Chef Christophe Poteaux and his wife, pastry chef Michelle Poteaux, are the force behind this charming French restaurant. The breezy bistro occupies the original address of their well-loved upscale café, Bastille, which has relocated to a larger space nearby. The new place focuses on the standards. Savory selections include standout renditions of beef bourguignon, duck confit with a heady Madeira sauce, and moules frites, while the sweet side features profiteroles, pot de crème and crème brûlée. The rich red-and brown-hued interior is cozy and inviting. It’s the kind of place where you want to nestle in with a loved one or a dear friend to catch up after a long day. 1201 N. Royal St., Alexandria, VA;

5. Hälsa
This is not your average fast food. The name means “health” in Swedish, so don’t expect to find French fries, deep-fried apple pies or cheeseburgers on the menu. Serving breakfast, lunch and dinner, the grab-’n’-go (or sit-’n’-chill) Nordic-leaning spot in the District’s burgeoning Brookland neighborhood specializes in healthy fare made with locally sourced seasonal ingredients. Build-your-own meals include a protein (meat or vegetarian), a base (think mashed celery root, brown rice or greens) and a side, such as kimchi or pork-belly-amped potato-leek hash. A farm-fresh egg and fermented hot sauce are optional, but recommended. House-made bone broth, the hipster beverage of choice, is available, along with smoothies, tea and Madcap Coffee. 655 Michigan Ave. NE;

6. Sotto
The subterranean space below sister restaurant Ghibellina on the white-hot 14th Street corridor has been refurbished and reborn as mini bar and restaurant Sotto. Chef Keith Cabot, who made a name for himself as the chef de cuisine of the now-shuttered Menu MBK, offers blue-ribbon American fare with a barbecue emphasis. The menu is divided into unconventional categories, including Sausages, Smoked and Not Smoked. Standouts are a slightly spicy Merguez link, beef brisket and roasted half chicken. This hearty fare pairs well with the classically focused cocktail program from Dan Barnes, who also oversees the bar at the upstairs establishment. 1610 14th St. NW;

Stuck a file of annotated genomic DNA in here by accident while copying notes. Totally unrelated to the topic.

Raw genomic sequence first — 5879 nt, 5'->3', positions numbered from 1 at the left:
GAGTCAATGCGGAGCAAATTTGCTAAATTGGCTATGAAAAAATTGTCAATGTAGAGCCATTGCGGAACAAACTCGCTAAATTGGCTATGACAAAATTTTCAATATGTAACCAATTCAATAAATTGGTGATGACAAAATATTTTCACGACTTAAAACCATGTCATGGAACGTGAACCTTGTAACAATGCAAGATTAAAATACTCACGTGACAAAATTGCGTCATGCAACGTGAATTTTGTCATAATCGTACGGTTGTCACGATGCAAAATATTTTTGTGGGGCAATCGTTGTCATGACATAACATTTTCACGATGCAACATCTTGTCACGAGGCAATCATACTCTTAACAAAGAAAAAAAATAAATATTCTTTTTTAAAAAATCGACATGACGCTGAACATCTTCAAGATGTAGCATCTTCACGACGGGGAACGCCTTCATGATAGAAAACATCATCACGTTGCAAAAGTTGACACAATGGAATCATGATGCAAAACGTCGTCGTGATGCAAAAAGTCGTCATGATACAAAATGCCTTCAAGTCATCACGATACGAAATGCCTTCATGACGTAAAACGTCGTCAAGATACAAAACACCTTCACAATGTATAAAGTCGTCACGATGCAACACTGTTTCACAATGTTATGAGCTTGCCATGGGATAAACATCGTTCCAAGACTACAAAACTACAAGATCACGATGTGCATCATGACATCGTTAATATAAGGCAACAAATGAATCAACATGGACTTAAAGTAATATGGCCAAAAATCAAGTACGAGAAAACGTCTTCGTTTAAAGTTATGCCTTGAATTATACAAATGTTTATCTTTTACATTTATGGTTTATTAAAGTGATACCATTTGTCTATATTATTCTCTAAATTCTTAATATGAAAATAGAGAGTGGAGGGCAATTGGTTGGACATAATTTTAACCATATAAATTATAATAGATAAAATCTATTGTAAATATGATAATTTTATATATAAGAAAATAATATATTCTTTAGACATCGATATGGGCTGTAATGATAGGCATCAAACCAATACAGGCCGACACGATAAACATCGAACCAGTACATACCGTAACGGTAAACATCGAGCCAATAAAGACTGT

7. Beefsteak
James Beard Award-winning chef, restaurateur and sometime-activist José Andrés has gotten into the fast-casual game. But this isn’t Minibar to go. Despite doubling down on the bovine references in the name, vegetables take center stage (the tongue-in-cheek moniker actually refers to the tomato variety). Using the Chipotle-engineered build-a-bowl system, diners choose steamed and raw seasonal vegetables and then add a grain, sauces, toppings and dressings. If you must have meat, you can add salt-cured salmon or roast chicken. (Sorry, no beef!) Situated on the George Washington University campus, the corner chophouse embraces whimsy. White produce crates serve as light covers, while several walls are plastered in cartoons of super-powered veggies running amok. 800 22nd St. NW;

8. China Chilcano
It’s been a busy spring for José Andrés. Besides the aforementioned Beefsteak, Washington’s most famous chef also opened this Peruvian restaurant with Chinese and Japanese accents in Penn Quarter, just a few doors down from his pioneering tapas joint, Jaleo. The electrically colored and flamboyantly decorated space is divided into the Marketplace and Elements dining areas. There’s also a raw bar known as Heaven, where ceviche, nigiri, sashimi and other remixed sushi styles highlight Peruvian ingredients. Like many of the Spanish-born toque’s other restaurants, dishes are generally served as small plates for sharing. Come ready to drink pisco. The bar offers one of the nation’s largest selections, including a number of varieties not available elsewhere. As they say in the Land of the Incas, “Salud! 418 7th St. NW;